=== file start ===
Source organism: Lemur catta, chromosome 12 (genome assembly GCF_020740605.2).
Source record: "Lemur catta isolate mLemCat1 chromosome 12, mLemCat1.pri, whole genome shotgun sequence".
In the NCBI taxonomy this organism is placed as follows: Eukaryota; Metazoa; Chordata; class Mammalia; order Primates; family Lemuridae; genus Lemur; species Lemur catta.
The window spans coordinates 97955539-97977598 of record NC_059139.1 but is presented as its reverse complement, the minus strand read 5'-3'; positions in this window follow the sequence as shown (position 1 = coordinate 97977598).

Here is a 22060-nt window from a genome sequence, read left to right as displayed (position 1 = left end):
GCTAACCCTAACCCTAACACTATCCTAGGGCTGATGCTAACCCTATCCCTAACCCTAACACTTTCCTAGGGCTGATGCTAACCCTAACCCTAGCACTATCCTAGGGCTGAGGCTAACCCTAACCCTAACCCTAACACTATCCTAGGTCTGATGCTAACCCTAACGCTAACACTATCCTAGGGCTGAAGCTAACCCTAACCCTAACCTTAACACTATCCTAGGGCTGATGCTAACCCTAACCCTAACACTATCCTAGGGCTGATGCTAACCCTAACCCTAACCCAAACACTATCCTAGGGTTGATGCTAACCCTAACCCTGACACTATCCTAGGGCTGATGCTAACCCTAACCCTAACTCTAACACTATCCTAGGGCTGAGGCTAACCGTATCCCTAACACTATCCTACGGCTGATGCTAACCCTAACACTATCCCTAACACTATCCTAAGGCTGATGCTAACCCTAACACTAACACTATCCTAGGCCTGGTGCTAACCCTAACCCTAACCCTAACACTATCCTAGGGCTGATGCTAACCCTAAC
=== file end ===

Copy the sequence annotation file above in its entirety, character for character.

Source organism: Lemur catta, chromosome 12 (genome assembly GCF_020740605.2).
Source record: "Lemur catta isolate mLemCat1 chromosome 12, mLemCat1.pri, whole genome shotgun sequence".
In the NCBI taxonomy this organism is placed as follows: Eukaryota; Metazoa; Chordata; class Mammalia; order Primates; family Lemuridae; genus Lemur; species Lemur catta.
The window spans coordinates 97955539-97977598 of record NC_059139.1 but is presented as its reverse complement, the minus strand read 5'-3'; positions in this window follow the sequence as shown (position 1 = coordinate 97977598).

Here is a 22060-nt window from a genome sequence, read left to right as displayed (position 1 = left end):
GCTAACCCTAACCCTAACACTATCCTAGGGCTGATGCTAACCCTATCCCTAACCCTAACACTTTCCTAGGGCTGATGCTAACCCTAACCCTAGCACTATCCTAGGGCTGAGGCTAACCCTAACCCTAACCCTAACACTATCCTAGGTCTGATGCTAACCCTAACGCTAACACTATCCTAGGGCTGAAGCTAACCCTAACCCTAACCTTAACACTATCCTAGGGCTGATGCTAACCCTAACCCTAACACTATCCTAGGGCTGATGCTAACCCTAACCCTAACCCAAACACTATCCTAGGGTTGATGCTAACCCTAACCCTGACACTATCCTAGGGCTGATGCTAACCCTAACCCTAACTCTAACACTATCCTAGGGCTGAGGCTAACCGTATCCCTAACACTATCCTACGGCTGATGCTAACCCTAACACTATCCCTAACACTATCCTAAGGCTGATGCTAACCCTAACACTAACACTATCCTAGGCCTGGTGCTAACCCTAACCCTAACCCTAACACTATCCTAGGGCTGATGCTAACCCTAAC